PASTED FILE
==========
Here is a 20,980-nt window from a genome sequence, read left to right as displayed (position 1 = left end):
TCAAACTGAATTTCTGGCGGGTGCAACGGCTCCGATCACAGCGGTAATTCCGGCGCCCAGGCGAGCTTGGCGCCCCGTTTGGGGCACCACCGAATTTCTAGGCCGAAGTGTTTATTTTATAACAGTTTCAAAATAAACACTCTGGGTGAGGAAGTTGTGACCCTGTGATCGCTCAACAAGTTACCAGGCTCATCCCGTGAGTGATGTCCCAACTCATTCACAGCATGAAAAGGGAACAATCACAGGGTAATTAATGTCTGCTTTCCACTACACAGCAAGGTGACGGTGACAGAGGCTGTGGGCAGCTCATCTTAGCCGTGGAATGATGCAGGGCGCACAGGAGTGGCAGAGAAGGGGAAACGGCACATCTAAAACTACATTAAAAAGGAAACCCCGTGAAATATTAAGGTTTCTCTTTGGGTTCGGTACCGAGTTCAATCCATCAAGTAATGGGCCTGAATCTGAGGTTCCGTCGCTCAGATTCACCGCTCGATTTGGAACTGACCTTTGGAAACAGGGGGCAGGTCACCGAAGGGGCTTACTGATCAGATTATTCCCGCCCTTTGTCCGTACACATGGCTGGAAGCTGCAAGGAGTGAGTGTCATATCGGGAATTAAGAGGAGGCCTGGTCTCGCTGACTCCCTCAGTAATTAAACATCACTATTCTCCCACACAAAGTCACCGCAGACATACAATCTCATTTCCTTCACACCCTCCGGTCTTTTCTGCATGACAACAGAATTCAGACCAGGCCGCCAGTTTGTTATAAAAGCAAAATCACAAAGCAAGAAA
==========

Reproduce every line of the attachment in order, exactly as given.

Here is a 20,980-nt window from a genome sequence, read left to right as displayed (position 1 = left end):
TCAAACTGAATTTCTGGCGGGTGCAACGGCTCCGATCACAGCGGTAATTCCGGCGCCCAGGCGAGCTTGGCGCCCCGTTTGGGGCACCACCGAATTTCTAGGCCGAAGTGTTTATTTTATAACAGTTTCAAAATAAACACTCTGGGTGAGGAAGTTGTGACCCTGTGATCGCTCAACAAGTTACCAGGCTCATCCCGTGAGTGATGTCCCAACTCATTCACAGCATGAAAAGGGAACAATCACAGGGTAATTAATGTCTGCTTTCCACTACACAGCAAGGTGACGGTGACAGAGGCTGTGGGCAGCTCATCTTAGCCGTGGAATGATGCAGGGCGCACAGGAGTGGCAGAGAAGGGGAAACGGCACATCTAAAACTACATTAAAAAGGAAACCCCGTGAAATATTAAGGTTTCTCTTTGGGTTCGGTACCGAGTTCAATCCATCAAGTAATGGGCCTGAATCTGAGGTTCCGTCGCTCAGATTCACCGCTCGATTTGGAACTGACCTTTGGAAACAGGGGGCAGGTCACCGAAGGGGCTTACTGATCAGATTATTCCCGCCCTTTGTCCGTACACATGGCTGGAAGCTGCAAGGAGTGAGTGTCATATCGGGAATTAAGAGGAGGCCTGGTCTCGCTGACTCCCTCAGTAATTAAACATCACTATTCTCCCACACAAAGTCACCGCAGACATACAATCTCATTTCCTTCACACCCTCCGGTCTTTTCTGCATGACAACAGAATTCAGACCAGGCCGCCAGTTTGTTATAAAAGCAAAATCACAAAGCAAGAAA